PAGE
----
We spoke with Portia Mbau and her daughter Lumai, who have recently published The Africa Cookbook (Quivertree Publications, 2019). Inspired by their travels all over Africa and a history of serving African cuisine in their restaurant, this mother and daughter team put together a cookbook with traditional and modern recipes from around the continent.
- Tell us briefly about the inspiration for the book.
The book is based on more than recipes, it’s the journey of 27 years in which the perception around African food has changed. I started a restaurant out of our home in 1992 and that was the first place in Cape Town that served food from not just South Africa, but the whole continent. As that was revolutionary then, our book is inspired by a pan-African experience of cuisine today. Over many years my family has travelled to countries around the continent and was inspired by Africa’s food, hence the book. I am creative in the reinvention of traditional dishes. – Portia
- What makes your journey unique?
My background is unique. I grew up speaking Afrikaans and English and no African language. And that was reflected in the culture I was brought up in. I didn’t grow up with specific Xhosa or Zulu traditions. I didn’t feel like I fit in anywhere. So I looked to the wider world to learn, and when I travelled, I always identified myself as African first and foremost. I was open to the diversity that being African describes. – Portia
- What are some the things you learned watching your mum run a restaurant during your childhood?
Watching my parents run a restaurant, I observed how much energy and time, being entrepreneurs required. I really enjoyed being in the restaurant as I grew up. It was a lot of fun. I got free soft drinks and the staff were all my friends. When I got older, I learnt that the people you work with and rely upon, can make or break you, and that any business is a business of working with people. – Lumai
- How did you decide which destinations and dishes to feature in the book?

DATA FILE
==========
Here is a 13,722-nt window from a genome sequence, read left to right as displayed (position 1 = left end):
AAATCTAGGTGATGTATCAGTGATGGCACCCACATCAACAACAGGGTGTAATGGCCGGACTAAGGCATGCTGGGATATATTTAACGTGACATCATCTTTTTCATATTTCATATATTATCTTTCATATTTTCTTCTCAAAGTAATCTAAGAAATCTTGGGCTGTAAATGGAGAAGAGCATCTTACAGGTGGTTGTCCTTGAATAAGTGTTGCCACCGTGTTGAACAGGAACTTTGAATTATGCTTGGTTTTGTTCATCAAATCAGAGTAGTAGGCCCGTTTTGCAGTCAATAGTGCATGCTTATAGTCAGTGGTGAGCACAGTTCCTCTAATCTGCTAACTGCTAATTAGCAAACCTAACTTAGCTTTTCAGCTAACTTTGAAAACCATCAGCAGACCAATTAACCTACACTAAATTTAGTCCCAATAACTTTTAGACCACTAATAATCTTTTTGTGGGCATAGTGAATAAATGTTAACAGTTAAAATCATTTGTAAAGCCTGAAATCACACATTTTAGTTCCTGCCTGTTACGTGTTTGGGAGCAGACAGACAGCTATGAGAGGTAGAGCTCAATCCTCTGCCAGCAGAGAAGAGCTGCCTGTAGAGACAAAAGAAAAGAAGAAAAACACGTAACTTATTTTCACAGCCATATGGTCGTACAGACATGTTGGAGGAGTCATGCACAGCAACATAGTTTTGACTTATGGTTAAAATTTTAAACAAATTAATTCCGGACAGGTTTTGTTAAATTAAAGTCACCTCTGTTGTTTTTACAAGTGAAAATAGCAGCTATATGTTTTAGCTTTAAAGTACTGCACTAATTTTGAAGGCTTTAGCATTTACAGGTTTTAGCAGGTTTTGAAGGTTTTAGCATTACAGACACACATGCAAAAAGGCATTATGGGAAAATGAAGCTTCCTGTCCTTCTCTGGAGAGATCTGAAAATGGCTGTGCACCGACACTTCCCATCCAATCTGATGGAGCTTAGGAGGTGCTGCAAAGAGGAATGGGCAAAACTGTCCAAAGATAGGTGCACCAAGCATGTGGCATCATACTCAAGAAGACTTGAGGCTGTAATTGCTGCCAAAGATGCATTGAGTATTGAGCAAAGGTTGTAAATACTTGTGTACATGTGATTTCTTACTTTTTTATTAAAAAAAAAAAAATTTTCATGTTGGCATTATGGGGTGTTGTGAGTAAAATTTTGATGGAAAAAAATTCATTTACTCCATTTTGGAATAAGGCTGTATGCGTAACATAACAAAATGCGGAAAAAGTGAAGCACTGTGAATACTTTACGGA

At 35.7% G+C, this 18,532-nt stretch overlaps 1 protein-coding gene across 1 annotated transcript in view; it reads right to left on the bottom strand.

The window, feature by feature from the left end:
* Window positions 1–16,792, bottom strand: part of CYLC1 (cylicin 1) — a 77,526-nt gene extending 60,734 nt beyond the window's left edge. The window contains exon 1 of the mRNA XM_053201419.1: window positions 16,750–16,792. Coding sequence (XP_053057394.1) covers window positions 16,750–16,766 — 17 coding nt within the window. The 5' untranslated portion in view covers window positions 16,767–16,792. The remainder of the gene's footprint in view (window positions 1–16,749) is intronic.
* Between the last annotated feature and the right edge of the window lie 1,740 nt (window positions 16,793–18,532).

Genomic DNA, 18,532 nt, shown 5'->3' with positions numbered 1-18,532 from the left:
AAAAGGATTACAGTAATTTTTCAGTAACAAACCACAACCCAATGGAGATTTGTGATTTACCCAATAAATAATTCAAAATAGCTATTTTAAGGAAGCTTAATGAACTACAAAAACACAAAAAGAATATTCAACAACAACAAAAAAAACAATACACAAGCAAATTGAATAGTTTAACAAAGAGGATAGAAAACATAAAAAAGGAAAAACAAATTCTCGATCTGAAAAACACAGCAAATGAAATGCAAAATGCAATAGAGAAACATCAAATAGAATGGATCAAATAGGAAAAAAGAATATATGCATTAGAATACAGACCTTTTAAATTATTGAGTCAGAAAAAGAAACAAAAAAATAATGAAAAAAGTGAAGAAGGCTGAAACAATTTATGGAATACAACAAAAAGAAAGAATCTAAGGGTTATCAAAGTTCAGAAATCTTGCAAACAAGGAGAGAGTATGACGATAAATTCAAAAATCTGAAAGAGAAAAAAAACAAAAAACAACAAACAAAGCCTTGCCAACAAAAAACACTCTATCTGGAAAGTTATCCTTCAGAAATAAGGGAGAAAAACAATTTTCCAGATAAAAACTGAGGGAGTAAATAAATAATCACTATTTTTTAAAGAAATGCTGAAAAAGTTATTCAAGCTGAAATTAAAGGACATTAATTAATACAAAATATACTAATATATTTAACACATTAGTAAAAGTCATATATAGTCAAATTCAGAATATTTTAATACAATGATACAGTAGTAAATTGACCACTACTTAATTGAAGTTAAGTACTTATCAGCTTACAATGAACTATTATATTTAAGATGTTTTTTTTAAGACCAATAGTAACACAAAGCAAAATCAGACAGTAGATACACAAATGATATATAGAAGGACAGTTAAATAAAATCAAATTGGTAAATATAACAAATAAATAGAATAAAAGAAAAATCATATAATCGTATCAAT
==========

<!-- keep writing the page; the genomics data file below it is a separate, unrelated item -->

Originally, I wanted 100 recipes in the book, but our publishers recommended we narrow it down to 70. In that process we chose recipes that are favourites of ours; that we’ve served at The Africa Cafe for many years and that represent different aspects of African cuisine. The richness of Ethiopia, the tropical coconut of Mozambique, the sweets from Morocco, etc. We wanted the book to feel like a journey.
- Tell us about a particularly memorable African destination featured in the book, why you feel that way about it and why we should visit.
A memorable destination, which I would highly recommend people visit, is Bagamoyo in Tanzania, a few miles out of Dar es Salaam. It has rich history with unique architecture. It’s a beautiful, coastal area with lush natural beauty and delicious tropical food such as coconuts, fish and fruit. They take a lot of pride in their food there, and the people are laid back and very friendly.
- What were the challenges in putting together a book like this?
The challenge we set for ourselves was to do something that had not been done before. From the cover to the photographs inside, it had to feel fresh, authentic and not fall into clichés. The cover itself was a long debate because for the longest time, some people wanted it to be a photo of food. But we didn’t want to represent Africa with something limiting, like one specific dish. We wanted it to stand out and give the feeling of Africa rather than the literal food.
- What would you like readers to take away from your cookbook?
Globally speaking, African food is not regarded with as much value as French or Italian cuisine and the result of that is a devaluing of us, and our cultures. The result is people feel removed from African food. Even within the continent, we don’t know much about other countries, and that’s a loss. I hope readers feel this book welcomes them to embrace African food; so that it’s less intimidating. Most of all, that it encourages them to make delicious and nutritious food they’ve never tasted before.
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